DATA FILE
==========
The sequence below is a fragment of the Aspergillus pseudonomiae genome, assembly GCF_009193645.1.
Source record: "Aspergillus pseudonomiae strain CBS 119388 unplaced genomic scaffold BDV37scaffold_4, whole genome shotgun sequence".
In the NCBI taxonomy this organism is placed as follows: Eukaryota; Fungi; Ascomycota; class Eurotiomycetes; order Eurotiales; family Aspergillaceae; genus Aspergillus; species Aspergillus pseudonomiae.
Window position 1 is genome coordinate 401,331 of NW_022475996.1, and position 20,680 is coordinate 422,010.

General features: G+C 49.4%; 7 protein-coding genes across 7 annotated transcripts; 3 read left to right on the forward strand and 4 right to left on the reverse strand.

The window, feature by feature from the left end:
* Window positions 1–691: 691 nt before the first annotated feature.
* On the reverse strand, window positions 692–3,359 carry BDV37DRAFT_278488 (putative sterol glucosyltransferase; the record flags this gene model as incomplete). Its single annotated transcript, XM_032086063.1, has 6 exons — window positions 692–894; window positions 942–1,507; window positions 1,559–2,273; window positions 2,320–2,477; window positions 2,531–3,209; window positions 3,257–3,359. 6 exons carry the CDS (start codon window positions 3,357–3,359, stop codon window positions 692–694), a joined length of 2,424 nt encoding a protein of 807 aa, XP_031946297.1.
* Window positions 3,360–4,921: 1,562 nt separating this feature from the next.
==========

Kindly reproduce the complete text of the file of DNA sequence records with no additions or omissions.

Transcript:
The sequence below is a fragment of the Aspergillus pseudonomiae genome, assembly GCF_009193645.1.
Source record: "Aspergillus pseudonomiae strain CBS 119388 unplaced genomic scaffold BDV37scaffold_4, whole genome shotgun sequence".
In the NCBI taxonomy this organism is placed as follows: Eukaryota; Fungi; Ascomycota; class Eurotiomycetes; order Eurotiales; family Aspergillaceae; genus Aspergillus; species Aspergillus pseudonomiae.
Window position 1 is genome coordinate 401,331 of NW_022475996.1, and position 20,680 is coordinate 422,010.

General features: G+C 49.4%; 7 protein-coding genes across 7 annotated transcripts; 3 read left to right on the forward strand and 4 right to left on the reverse strand.

The window, feature by feature from the left end:
* Window positions 1–691: 691 nt before the first annotated feature.
* On the reverse strand, window positions 692–3,359 carry BDV37DRAFT_278488 (putative sterol glucosyltransferase; the record flags this gene model as incomplete). Its single annotated transcript, XM_032086063.1, has 6 exons — window positions 692–894; window positions 942–1,507; window positions 1,559–2,273; window positions 2,320–2,477; window positions 2,531–3,209; window positions 3,257–3,359. 6 exons carry the CDS (start codon window positions 3,357–3,359, stop codon window positions 692–694), a joined length of 2,424 nt encoding a protein of 807 aa, XP_031946297.1.
* Window positions 3,360–4,921: 1,562 nt separating this feature from the next.